Stewart: No, every second year. Even the years off there are gigs here and there that some of the band members are involved with. It was another successful year. The festival was designed to stretch tourist season. Now it’s the busiest time of year. It’s done what it was meant to do and what an amazing roster of musicians; J.P.Cormier, Laura Smith, Tony McManus, Natalie MacMaster, Sheumas and Kyle. Cape Breton seems to be a spiritual place for a lot of people you talk to; there is some sort of Zen quality that gets people to the island. I suppose that’s what keeps us living there.

Bill: The terrain has been described a close match to Scotland.
Stewart: Yes, and in some ways the Margaree areas would be similar to Ireland as well. For a small island it has the mountains and the water and the Bras d'Or Lake – saltwater inland sea is amazing in its own right. Even experienced sailors think they can run the waters but when they get down there the winds change so fast it can overwhelm.

Bill: What can you say about your hometown Sydney Mines?
Stewart: Sydney Mines is where we grew up. Lucy and I and our parents still live there; the rest around the Sydney area. Coal mining is what built the town. In the early 1800s the town came together very fast. It was a steel mill at one time. In the early 1900s Ford Motor Company was considering setting up shop in Sydney Mines having coal and steel right there. It never materialized. There’s a strong tradition of music in Sydney in general. For the coal miners there were a lot of songs they shared in their work. It seemed to be a common thing for people, just play. We grew up with Trad music from my mother and father’s side that sprung up in rural parts of Cape Breton – up around the Iona, Washabuck region. My mother’s house – the MacKenzie house was the first to have a piano in the community and was the place where all of the fiddlers gather. House parties, unlike Scotland and Ireland where pubs were the big thing; in Cape Breton you had less of that merchant class. A lot of the music happened in the house party or parish halls. Even today when they talk about music in the kitchen, it’s very true and still the preferred place for small gathering of fiddlers' play. They love the way it sounds and to be close to the food and drink.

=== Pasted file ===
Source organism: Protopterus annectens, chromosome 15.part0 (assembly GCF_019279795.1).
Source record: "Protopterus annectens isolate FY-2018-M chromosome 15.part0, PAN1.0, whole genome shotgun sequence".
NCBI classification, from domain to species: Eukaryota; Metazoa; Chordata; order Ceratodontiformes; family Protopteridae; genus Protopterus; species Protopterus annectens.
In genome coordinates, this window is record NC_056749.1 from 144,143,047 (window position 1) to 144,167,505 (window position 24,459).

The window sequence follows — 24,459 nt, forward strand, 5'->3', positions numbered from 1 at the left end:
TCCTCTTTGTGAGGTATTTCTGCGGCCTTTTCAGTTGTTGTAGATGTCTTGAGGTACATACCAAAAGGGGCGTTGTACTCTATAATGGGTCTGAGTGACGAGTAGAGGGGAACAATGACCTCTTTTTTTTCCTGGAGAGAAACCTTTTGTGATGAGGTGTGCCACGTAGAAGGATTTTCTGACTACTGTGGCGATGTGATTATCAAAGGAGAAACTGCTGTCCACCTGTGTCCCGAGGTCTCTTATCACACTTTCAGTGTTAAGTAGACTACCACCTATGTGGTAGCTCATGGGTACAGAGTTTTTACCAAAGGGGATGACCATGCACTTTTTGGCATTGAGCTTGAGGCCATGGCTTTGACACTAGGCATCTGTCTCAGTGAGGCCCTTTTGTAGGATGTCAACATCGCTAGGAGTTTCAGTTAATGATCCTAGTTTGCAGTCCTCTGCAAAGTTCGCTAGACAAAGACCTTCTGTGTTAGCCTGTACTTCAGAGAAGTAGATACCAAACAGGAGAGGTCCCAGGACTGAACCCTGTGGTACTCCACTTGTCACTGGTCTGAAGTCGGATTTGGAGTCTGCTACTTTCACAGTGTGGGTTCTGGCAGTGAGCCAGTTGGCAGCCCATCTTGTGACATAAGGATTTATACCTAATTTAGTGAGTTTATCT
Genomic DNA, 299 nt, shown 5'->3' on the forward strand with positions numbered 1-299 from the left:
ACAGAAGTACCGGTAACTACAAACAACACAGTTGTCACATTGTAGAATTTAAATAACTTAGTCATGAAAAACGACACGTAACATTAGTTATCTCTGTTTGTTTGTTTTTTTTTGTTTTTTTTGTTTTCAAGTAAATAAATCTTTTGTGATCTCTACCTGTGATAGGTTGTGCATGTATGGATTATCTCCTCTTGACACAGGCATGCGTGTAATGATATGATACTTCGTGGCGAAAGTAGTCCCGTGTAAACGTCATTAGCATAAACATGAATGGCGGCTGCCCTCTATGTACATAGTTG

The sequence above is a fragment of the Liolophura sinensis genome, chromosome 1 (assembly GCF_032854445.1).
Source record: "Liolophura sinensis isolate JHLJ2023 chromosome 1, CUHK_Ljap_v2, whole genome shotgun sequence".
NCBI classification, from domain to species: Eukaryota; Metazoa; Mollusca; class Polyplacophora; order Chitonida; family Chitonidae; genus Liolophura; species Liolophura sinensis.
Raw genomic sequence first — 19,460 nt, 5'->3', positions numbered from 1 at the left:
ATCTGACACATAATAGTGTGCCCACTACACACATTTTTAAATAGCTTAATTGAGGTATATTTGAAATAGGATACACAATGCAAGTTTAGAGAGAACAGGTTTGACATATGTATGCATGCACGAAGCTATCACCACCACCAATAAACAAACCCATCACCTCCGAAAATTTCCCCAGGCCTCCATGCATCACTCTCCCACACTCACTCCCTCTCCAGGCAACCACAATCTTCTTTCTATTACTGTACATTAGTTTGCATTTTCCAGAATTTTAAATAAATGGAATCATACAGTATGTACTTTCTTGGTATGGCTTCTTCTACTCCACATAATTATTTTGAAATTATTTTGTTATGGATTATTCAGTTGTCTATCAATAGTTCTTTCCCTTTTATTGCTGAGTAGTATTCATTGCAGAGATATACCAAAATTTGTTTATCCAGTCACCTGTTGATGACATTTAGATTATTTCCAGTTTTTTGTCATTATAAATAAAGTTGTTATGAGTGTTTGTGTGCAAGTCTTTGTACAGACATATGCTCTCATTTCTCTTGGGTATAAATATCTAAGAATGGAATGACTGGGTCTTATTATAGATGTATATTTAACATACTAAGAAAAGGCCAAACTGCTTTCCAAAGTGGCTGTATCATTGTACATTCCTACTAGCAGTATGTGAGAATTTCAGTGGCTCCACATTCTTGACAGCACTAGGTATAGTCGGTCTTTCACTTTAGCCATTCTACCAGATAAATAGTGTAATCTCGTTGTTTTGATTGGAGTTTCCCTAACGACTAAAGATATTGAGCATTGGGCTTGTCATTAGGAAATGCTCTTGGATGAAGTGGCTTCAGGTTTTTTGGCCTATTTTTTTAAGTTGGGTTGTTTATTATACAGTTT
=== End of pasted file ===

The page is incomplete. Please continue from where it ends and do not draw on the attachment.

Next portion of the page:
Bill: Were the MacNeil’s coal miners?
Stewart: When my father moved to Sydney Mines he’d got his electronics trade in the Air Force. My parents bought a house in the early 1960s. He worked the transatlantic cable from Newfoundland to Cape Breton. It was a prosperous town but after the mines closed it was a big adjustment. The town is a different place now but still has a very vibrant music thing that means a lot to people. My mother still plays a session every second week at the Blue Mist Tavern. Music is a huge deal to most people on the island.

Bill: Does it vary stylistically as you cross the island?